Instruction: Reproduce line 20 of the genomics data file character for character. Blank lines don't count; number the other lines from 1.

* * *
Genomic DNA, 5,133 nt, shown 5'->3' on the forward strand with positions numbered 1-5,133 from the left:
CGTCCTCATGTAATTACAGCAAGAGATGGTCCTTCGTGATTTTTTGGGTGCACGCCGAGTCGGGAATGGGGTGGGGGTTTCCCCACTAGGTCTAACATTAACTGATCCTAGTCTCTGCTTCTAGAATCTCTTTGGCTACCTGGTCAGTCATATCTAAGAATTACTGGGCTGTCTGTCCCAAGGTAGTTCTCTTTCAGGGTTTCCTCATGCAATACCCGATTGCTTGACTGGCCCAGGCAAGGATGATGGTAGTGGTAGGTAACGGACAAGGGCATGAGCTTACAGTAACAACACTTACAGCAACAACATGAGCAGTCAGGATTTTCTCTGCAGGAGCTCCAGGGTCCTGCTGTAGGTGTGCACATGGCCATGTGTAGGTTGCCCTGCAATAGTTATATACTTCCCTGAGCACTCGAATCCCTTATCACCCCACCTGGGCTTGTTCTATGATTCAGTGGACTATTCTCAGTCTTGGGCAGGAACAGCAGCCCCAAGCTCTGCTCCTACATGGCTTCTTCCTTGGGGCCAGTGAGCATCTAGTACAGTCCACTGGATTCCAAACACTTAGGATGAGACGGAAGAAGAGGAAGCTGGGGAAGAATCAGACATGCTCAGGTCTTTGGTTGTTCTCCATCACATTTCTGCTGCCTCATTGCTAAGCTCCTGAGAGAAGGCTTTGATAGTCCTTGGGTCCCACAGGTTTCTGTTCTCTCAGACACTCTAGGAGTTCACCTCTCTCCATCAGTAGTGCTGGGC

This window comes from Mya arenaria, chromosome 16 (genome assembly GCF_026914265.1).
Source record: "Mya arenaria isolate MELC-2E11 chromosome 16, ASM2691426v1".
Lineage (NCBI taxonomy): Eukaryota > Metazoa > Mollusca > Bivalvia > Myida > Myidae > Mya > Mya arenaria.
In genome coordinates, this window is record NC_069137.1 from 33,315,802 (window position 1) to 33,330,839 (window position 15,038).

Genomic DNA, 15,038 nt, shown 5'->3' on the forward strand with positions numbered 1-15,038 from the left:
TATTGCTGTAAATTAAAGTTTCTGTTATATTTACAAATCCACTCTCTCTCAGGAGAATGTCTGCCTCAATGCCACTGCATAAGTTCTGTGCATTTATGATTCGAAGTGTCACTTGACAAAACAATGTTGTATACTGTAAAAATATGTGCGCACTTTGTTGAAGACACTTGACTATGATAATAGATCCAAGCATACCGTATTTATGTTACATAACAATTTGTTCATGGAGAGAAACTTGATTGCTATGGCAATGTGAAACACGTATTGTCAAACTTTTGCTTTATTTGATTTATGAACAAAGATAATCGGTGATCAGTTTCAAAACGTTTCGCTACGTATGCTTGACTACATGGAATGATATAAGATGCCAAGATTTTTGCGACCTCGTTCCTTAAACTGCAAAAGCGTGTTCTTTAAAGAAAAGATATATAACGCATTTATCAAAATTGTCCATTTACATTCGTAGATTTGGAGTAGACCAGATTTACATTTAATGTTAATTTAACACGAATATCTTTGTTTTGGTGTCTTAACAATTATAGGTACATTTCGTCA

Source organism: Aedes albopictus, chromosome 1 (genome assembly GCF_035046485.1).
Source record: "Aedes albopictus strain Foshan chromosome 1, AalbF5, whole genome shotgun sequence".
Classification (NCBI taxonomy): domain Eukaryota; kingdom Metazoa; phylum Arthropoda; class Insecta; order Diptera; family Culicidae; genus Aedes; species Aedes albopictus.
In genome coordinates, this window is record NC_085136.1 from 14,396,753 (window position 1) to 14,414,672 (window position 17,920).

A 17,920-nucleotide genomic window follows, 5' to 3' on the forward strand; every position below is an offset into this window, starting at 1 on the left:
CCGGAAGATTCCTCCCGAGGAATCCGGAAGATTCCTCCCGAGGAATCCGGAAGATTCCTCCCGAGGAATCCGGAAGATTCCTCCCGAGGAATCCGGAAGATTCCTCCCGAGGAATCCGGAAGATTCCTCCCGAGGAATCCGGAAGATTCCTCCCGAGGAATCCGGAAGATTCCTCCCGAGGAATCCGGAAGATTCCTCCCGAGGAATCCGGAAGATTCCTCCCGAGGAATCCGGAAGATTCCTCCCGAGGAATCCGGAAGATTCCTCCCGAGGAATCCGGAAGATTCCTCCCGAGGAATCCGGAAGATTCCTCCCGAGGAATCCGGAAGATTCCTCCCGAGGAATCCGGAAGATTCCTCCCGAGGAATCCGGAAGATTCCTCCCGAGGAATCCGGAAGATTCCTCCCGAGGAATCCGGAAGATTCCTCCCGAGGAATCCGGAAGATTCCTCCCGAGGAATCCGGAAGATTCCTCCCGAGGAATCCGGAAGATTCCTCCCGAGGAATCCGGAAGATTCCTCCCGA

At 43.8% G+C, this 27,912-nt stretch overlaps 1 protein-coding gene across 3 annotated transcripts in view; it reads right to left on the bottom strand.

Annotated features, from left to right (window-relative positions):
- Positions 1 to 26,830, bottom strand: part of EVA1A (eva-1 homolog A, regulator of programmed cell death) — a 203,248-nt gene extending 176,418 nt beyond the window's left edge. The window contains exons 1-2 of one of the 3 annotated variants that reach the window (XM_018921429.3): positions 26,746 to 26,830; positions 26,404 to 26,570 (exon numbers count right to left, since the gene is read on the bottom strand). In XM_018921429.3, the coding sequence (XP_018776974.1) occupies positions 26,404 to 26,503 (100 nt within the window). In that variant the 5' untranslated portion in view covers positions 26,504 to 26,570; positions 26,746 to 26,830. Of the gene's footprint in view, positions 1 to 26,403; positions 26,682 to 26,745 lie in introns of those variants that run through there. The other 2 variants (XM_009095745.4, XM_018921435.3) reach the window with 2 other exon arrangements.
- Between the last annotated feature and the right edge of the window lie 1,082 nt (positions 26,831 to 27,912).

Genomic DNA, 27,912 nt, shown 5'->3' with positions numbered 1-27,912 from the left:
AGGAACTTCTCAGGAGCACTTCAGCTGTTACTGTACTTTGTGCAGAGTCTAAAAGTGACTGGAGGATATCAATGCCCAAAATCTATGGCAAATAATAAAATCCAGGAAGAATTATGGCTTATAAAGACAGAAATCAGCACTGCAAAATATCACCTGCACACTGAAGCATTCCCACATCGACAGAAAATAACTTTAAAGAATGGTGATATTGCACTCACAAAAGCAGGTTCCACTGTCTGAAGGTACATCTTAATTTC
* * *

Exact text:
AGGAACTTCTCAGGAGCACTTCAGCTGTTACTGTACTTTGTGCAGAGTCTAAAAGTGACTGGAGGATATCAATGCCCAAAATCTATGGCAAATAATAAAATCCAGGAAGAATTATGGCTTATAAAGACAGAAATCAGCACTGCAAAATATCACCTGCACACTGAAGCATTCCCACATCGACAGAAAATAACTTTAAAGAATGGTGATATTGCACTCACAAAAGCAGGTTCCACTGTCTGAAGGTACATCTTAATTTC